What wears down your teeth

PHOTO: What wears down your teeth

SINGAPORE - Though there is nothing as bad for your teeth as sugar, diets that are high in acidic foods can be damaging as well, as the acid wears down tooth enamel, leading to dentine hypersensitivity.

A recent Pan-European study, sponsored by GlaxoSmithKline, found that more young adults are suffering from tooth wear and dentine hypersensitivity. Those who frequently consume acidic food products, such as soda, had higher levels of tooth wear.

Acid softens the tooth's protective enamel surface and leaves it vulnerable to further wear from abrasion and attrition, it said.

As the enamel is worn down, the soft, porous layer beneath - the dentine - is exposed, making teeth sensitive to hot or cold foods and drinks.

"I would say that 60 per cent of the people who come to me with gum problems have sensitivity issues," said Dr Edwin Heng, a periodontist at Specialist Dental Group (Gleneagles), who specialises in the prevention, diagnosis and treatment of gum disease.

"One key reason is their diet. Young people these days have a more acidic diet."

Some of the key culprits, which Dr Heng pointed out, include carbonated drinks, alcoholic drinks such as wine, trendy drinks such as citrus bubble tea, and popular dishes such as mee siam or tom yum soup.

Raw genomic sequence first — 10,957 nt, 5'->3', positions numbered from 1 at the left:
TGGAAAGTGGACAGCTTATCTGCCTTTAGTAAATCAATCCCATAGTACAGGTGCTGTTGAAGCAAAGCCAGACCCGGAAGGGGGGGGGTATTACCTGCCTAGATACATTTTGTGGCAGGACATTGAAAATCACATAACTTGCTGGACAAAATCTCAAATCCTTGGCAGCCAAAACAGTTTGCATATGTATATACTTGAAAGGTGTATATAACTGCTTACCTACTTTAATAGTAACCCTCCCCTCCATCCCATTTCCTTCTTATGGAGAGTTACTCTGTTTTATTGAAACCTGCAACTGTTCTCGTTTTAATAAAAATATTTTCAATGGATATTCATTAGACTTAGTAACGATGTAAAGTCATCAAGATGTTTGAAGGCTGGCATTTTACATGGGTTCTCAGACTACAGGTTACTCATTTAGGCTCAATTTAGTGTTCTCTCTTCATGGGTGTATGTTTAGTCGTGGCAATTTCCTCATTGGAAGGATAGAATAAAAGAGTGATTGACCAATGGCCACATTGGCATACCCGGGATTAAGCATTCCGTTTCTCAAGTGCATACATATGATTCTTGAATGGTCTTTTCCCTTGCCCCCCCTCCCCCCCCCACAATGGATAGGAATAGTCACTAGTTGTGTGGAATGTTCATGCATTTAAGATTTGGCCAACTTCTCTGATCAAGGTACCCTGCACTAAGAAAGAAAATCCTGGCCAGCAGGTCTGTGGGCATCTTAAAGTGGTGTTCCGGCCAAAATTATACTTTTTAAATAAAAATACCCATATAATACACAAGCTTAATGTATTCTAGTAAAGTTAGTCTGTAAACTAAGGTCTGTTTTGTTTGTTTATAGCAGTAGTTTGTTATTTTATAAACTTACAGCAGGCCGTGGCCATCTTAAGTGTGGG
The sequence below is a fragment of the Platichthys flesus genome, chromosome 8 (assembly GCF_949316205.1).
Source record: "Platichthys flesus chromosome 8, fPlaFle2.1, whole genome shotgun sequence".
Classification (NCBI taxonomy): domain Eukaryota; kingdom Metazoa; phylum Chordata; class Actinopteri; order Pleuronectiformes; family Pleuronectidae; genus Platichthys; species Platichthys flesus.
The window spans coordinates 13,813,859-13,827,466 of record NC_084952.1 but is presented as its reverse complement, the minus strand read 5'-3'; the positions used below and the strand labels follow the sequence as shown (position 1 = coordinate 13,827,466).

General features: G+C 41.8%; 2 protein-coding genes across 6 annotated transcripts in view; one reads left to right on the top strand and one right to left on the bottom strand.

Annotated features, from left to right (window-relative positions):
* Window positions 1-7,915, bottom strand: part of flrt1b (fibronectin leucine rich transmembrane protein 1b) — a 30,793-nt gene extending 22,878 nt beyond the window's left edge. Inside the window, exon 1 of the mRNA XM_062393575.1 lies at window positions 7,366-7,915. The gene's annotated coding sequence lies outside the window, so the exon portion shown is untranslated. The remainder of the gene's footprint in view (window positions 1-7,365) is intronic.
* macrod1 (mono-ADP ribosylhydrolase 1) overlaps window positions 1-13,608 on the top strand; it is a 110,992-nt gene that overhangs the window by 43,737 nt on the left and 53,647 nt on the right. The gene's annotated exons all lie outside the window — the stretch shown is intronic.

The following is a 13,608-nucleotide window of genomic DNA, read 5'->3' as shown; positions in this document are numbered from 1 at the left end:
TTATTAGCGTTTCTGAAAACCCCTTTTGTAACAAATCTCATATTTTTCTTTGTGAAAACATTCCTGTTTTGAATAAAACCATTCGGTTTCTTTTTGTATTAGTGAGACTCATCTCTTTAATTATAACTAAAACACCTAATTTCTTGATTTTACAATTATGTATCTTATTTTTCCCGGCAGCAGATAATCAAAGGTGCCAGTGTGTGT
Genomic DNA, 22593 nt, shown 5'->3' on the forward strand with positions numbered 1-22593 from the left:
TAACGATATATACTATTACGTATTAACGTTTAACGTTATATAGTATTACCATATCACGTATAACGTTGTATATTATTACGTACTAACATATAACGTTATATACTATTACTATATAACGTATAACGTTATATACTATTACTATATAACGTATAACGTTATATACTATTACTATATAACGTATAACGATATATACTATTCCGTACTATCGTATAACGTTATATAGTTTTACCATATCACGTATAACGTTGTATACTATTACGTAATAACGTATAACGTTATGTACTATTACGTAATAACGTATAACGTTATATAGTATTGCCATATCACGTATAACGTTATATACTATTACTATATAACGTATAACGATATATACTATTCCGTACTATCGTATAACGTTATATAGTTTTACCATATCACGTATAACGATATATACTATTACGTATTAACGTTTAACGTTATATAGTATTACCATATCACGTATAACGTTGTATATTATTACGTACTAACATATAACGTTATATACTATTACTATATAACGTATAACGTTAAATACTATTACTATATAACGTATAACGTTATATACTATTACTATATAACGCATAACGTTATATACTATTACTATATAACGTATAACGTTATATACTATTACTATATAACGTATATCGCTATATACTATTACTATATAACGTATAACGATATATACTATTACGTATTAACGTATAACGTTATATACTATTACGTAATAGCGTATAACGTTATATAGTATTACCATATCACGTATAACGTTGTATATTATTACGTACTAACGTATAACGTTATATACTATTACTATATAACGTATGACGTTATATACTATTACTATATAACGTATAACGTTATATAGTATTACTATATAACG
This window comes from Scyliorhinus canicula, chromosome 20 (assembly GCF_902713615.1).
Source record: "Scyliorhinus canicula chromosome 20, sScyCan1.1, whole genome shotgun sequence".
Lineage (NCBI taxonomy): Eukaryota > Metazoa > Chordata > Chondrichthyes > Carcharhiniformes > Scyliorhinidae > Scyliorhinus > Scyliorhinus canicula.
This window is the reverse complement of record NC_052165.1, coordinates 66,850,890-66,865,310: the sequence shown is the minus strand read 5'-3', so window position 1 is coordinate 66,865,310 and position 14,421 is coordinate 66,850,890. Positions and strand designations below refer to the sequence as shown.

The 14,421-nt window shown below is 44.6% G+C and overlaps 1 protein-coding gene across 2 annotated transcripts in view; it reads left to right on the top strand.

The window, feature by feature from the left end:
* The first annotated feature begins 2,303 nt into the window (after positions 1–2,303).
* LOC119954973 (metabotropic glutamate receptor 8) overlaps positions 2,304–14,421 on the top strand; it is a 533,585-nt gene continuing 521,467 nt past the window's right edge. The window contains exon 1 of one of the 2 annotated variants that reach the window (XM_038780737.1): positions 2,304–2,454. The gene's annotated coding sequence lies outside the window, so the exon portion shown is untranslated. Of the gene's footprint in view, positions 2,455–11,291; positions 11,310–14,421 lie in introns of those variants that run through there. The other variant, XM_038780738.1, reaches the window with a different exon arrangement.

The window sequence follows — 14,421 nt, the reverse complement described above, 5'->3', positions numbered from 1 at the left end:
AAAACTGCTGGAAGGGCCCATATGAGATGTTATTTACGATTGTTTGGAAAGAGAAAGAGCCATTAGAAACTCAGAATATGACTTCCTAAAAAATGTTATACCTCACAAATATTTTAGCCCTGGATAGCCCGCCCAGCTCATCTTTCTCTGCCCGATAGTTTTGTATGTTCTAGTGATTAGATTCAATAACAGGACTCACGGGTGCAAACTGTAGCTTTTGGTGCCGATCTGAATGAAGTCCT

Dr See Toh Yoong Liang, a consultant at the prosthodontics unit at the department of restorative dentistry at National Dental Centre Singapore, said: "Acidic drinks and food reduce the pH level in the mouth. When the pH level drops, our oral environment becomes acidic and our teeth are more vulnerable to attacks or demineralisation."

To protect your teeth, avoid or limit the intake of acidic food. When you do consume them, rinse out your mouth afterwards with water.

"Rinsing with water will neutralise or wash away the acids in the oral cavity," added Dr See Toh.

It is also best to consume a varied and balanced diet of different food types to reduce the risk of dentine hypersensitivity, he said.

If you have the habit of brushing right after dinner, stop doing so. Acids weaken tooth enamel and leave it more prone to erosion during brushing. Wait about 20 to 30 minutes before brushing your teeth.

"Saliva has the ability to buffer or neutralise weak acids in the mouth. It will gradually clear out the residual acid and lay down new calcium to repair patches of teeth that got dissolved during this time frame," said Dr See Toh.

When you brush your teeth, do not brush them aggressively.

Some people like to brush very hard, said Dr Heng. "They want to keep their teeth very clean so they will scrub very hard. But that will traumatise the gums. Over time, it will cause the gums to recede."

Brush gently and spend at least three minutes brushing and flossing your teeth each time.

However, no matter how well you brush, you will still have to visit the dentist for routine check-ups to make sure you do not have any oral problems. Some of them, like early decay, do not display clear symptoms in the beginning.


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